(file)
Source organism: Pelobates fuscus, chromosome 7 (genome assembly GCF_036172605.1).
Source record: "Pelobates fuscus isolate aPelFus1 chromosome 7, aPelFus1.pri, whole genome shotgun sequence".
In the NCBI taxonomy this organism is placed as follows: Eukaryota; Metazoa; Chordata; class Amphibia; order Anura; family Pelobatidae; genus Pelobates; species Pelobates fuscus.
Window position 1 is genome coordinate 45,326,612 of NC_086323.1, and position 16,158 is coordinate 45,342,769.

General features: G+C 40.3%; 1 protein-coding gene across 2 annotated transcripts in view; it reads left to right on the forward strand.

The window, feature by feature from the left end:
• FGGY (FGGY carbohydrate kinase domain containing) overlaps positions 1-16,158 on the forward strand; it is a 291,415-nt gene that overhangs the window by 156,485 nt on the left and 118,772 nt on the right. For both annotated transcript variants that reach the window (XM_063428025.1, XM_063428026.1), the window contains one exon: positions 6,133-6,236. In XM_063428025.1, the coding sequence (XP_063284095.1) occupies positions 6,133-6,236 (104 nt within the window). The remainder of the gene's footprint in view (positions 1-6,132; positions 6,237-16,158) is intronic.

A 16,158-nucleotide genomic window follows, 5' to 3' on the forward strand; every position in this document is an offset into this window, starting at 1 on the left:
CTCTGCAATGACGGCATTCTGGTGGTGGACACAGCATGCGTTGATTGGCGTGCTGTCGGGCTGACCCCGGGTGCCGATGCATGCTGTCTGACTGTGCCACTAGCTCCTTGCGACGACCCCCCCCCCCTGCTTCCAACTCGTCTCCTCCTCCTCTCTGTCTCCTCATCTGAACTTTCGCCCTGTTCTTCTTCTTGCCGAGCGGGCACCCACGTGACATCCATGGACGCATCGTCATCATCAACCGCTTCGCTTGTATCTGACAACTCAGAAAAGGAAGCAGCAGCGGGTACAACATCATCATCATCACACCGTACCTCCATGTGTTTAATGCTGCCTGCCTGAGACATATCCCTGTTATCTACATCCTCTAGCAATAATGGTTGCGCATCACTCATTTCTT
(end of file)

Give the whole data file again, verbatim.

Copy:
Source organism: Pelobates fuscus, chromosome 7 (genome assembly GCF_036172605.1).
Source record: "Pelobates fuscus isolate aPelFus1 chromosome 7, aPelFus1.pri, whole genome shotgun sequence".
In the NCBI taxonomy this organism is placed as follows: Eukaryota; Metazoa; Chordata; class Amphibia; order Anura; family Pelobatidae; genus Pelobates; species Pelobates fuscus.
Window position 1 is genome coordinate 45,326,612 of NC_086323.1, and position 16,158 is coordinate 45,342,769.

General features: G+C 40.3%; 1 protein-coding gene across 2 annotated transcripts in view; it reads left to right on the forward strand.

The window, feature by feature from the left end:
• FGGY (FGGY carbohydrate kinase domain containing) overlaps positions 1-16,158 on the forward strand; it is a 291,415-nt gene that overhangs the window by 156,485 nt on the left and 118,772 nt on the right. For both annotated transcript variants that reach the window (XM_063428025.1, XM_063428026.1), the window contains one exon: positions 6,133-6,236. In XM_063428025.1, the coding sequence (XP_063284095.1) occupies positions 6,133-6,236 (104 nt within the window). The remainder of the gene's footprint in view (positions 1-6,132; positions 6,237-16,158) is intronic.

A 16,158-nucleotide genomic window follows, 5' to 3' on the forward strand; every position in this document is an offset into this window, starting at 1 on the left:
CTCTGCAATGACGGCATTCTGGTGGTGGACACAGCATGCGTTGATTGGCGTGCTGTCGGGCTGACCCCGGGTGCCGATGCATGCTGTCTGACTGTGCCACTAGCTCCTTGCGACGACCCCCCCCCCCTGCTTCCAACTCGTCTCCTCCTCCTCTCTGTCTCCTCATCTGAACTTTCGCCCTGTTCTTCTTCTTGCCGAGCGGGCACCCACGTGACATCCATGGACGCATCGTCATCATCAACCGCTTCGCTTGTATCTGACAACTCAGAAAAGGAAGCAGCAGCGGGTACAACATCATCATCATCACACCGTACCTCCATGTGTTTAATGCTGCCTGCCTGAGACATATCCCTGTTATCTACATCCTCTAGCAATAATGGTTGCGCATCACTCATTTCTT